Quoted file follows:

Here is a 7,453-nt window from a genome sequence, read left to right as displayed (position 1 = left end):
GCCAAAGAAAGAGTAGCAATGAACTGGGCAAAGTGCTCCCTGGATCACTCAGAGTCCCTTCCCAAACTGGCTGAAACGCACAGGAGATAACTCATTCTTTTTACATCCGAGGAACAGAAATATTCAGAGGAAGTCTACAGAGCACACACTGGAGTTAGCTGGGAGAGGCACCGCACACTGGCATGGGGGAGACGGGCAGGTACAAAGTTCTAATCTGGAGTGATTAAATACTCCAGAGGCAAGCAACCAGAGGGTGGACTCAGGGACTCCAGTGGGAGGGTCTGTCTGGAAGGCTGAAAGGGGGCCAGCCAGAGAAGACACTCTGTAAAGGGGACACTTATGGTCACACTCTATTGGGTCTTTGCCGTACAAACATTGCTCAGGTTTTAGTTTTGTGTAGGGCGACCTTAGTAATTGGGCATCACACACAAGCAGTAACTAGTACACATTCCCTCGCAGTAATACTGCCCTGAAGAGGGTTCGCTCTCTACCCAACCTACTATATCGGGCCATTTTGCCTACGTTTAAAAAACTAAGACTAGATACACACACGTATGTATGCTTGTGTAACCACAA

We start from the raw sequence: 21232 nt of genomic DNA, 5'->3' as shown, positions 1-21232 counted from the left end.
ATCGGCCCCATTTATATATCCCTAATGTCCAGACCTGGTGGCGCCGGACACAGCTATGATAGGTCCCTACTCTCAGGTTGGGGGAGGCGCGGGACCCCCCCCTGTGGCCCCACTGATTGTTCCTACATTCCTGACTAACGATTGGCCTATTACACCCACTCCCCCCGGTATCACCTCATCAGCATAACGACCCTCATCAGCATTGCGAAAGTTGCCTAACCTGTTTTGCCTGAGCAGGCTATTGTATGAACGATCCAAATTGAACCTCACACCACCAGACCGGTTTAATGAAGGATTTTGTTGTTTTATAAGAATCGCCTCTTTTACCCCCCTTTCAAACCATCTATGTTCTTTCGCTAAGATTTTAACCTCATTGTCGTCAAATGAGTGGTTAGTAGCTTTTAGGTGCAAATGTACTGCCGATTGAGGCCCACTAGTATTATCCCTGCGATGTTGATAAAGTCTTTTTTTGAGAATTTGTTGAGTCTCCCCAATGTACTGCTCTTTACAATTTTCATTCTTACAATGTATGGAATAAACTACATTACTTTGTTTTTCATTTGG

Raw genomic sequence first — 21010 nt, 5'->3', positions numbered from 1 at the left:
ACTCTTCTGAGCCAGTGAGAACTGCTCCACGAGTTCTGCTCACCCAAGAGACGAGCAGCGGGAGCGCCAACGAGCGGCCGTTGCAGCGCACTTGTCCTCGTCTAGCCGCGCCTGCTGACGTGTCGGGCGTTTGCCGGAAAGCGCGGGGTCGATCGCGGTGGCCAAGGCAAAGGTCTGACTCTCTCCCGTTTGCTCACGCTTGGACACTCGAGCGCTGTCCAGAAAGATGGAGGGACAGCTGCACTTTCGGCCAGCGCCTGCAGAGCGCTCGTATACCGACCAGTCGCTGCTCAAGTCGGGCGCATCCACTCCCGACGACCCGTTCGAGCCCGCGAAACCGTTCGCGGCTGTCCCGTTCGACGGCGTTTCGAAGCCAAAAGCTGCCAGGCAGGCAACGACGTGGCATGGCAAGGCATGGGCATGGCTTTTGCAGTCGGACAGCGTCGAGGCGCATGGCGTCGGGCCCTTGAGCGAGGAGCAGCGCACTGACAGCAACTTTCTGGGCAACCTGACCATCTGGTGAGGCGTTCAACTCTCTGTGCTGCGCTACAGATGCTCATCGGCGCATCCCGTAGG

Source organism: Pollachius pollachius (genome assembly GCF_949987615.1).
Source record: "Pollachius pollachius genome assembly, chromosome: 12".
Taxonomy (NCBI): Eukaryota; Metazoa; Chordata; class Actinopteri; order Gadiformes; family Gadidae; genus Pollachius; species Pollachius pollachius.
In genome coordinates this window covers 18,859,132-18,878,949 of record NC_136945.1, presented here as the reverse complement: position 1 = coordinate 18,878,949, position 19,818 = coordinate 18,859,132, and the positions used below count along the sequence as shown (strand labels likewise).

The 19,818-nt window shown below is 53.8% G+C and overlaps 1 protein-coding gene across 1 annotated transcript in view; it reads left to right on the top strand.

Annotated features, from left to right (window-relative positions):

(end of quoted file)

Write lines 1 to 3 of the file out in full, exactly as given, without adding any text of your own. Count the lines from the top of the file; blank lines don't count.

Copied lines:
Here is a 7,453-nt window from a genome sequence, read left to right as displayed (position 1 = left end):
GCCAAAGAAAGAGTAGCAATGAACTGGGCAAAGTGCTCCCTGGATCACTCAGAGTCCCTTCCCAAACTGGCTGAAACGCACAGGAGATAACTCATTCTTTTTACATCCGAGGAACAGAAATATTCAGAGGAAGTCTACAGAGCACACACTGGAGTTAGCTGGGAGAGGCACCGCACACTGGCATGGGGGAGACGGGCAGGTACAAAGTTCTAATCTGGAGTGATTAAATACTCCAGAGGCAAGCAACCAGAGGGTGGACTCAGGGACTCCAGTGGGAGGGTCTGTCTGGAAGGCTGAAAGGGGGCCAGCCAGAGAAGACACTCTGTAAAGGGGACACTTATGGTCACACTCTATTGGGTCTTTGCCGTACAAACATTGCTCAGGTTTTAGTTTTGTGTAGGGCGACCTTAGTAATTGGGCATCACACACAAGCAGTAACTAGTACACATTCCCTCGCAGTAATACTGCCCTGAAGAGGGTTCGCTCTCTACCCAACCTACTATATCGGGCCATTTTGCCTACGTTTAAAAAACTAAGACTAGATACACACACGTATGTATGCTTGTGTAACCACAA

We start from the raw sequence: 21232 nt of genomic DNA, 5'->3' as shown, positions 1-21232 counted from the left end.